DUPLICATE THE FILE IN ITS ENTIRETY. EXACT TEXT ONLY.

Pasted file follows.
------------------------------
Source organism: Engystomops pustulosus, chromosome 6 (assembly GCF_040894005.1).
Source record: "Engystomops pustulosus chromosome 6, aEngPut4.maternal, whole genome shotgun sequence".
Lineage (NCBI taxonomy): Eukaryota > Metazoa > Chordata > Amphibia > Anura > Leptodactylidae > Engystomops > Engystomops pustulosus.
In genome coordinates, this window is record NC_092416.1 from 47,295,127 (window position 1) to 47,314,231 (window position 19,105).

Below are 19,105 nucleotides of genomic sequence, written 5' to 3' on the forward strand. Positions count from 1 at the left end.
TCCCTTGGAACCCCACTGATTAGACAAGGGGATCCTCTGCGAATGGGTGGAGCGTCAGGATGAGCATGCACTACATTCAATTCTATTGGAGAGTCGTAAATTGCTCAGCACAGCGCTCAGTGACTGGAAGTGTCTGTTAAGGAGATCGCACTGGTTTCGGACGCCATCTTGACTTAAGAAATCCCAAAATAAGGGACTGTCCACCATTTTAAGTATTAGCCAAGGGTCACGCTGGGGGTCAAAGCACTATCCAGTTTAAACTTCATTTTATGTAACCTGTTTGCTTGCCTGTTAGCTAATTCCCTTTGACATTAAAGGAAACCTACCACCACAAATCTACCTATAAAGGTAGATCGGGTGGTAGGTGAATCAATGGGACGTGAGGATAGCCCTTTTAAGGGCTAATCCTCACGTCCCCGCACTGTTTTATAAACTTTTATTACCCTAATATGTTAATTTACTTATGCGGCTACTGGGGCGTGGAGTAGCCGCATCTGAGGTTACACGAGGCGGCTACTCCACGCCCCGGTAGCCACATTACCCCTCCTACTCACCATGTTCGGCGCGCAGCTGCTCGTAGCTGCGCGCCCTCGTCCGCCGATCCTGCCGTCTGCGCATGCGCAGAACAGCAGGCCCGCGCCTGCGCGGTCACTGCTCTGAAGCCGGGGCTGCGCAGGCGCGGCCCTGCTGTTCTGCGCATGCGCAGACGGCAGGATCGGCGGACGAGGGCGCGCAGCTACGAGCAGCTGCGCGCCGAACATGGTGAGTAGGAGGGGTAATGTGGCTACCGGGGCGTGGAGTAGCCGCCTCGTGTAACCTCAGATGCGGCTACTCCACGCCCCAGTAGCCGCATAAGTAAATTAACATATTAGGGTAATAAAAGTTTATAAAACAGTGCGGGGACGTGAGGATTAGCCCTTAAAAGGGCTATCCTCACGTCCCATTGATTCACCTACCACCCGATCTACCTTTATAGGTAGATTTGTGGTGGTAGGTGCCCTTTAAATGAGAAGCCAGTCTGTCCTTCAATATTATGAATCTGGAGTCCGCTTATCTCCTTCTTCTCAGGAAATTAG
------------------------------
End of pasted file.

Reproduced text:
Source organism: Engystomops pustulosus, chromosome 6 (assembly GCF_040894005.1).
Source record: "Engystomops pustulosus chromosome 6, aEngPut4.maternal, whole genome shotgun sequence".
Lineage (NCBI taxonomy): Eukaryota > Metazoa > Chordata > Amphibia > Anura > Leptodactylidae > Engystomops > Engystomops pustulosus.
In genome coordinates, this window is record NC_092416.1 from 47,295,127 (window position 1) to 47,314,231 (window position 19,105).

Below are 19,105 nucleotides of genomic sequence, written 5' to 3' on the forward strand. Positions count from 1 at the left end.
TCCCTTGGAACCCCACTGATTAGACAAGGGGATCCTCTGCGAATGGGTGGAGCGTCAGGATGAGCATGCACTACATTCAATTCTATTGGAGAGTCGTAAATTGCTCAGCACAGCGCTCAGTGACTGGAAGTGTCTGTTAAGGAGATCGCACTGGTTTCGGACGCCATCTTGACTTAAGAAATCCCAAAATAAGGGACTGTCCACCATTTTAAGTATTAGCCAAGGGTCACGCTGGGGGTCAAAGCACTATCCAGTTTAAACTTCATTTTATGTAACCTGTTTGCTTGCCTGTTAGCTAATTCCCTTTGACATTAAAGGAAACCTACCACCACAAATCTACCTATAAAGGTAGATCGGGTGGTAGGTGAATCAATGGGACGTGAGGATAGCCCTTTTAAGGGCTAATCCTCACGTCCCCGCACTGTTTTATAAACTTTTATTACCCTAATATGTTAATTTACTTATGCGGCTACTGGGGCGTGGAGTAGCCGCATCTGAGGTTACACGAGGCGGCTACTCCACGCCCCGGTAGCCACATTACCCCTCCTACTCACCATGTTCGGCGCGCAGCTGCTCGTAGCTGCGCGCCCTCGTCCGCCGATCCTGCCGTCTGCGCATGCGCAGAACAGCAGGCCCGCGCCTGCGCGGTCACTGCTCTGAAGCCGGGGCTGCGCAGGCGCGGCCCTGCTGTTCTGCGCATGCGCAGACGGCAGGATCGGCGGACGAGGGCGCGCAGCTACGAGCAGCTGCGCGCCGAACATGGTGAGTAGGAGGGGTAATGTGGCTACCGGGGCGTGGAGTAGCCGCCTCGTGTAACCTCAGATGCGGCTACTCCACGCCCCAGTAGCCGCATAAGTAAATTAACATATTAGGGTAATAAAAGTTTATAAAACAGTGCGGGGACGTGAGGATTAGCCCTTAAAAGGGCTATCCTCACGTCCCATTGATTCACCTACCACCCGATCTACCTTTATAGGTAGATTTGTGGTGGTAGGTGCCCTTTAAATGAGAAGCCAGTCTGTCCTTCAATATTATGAATCTGGAGTCCGCTTATCTCCTTCTTCTCAGGAAATTAG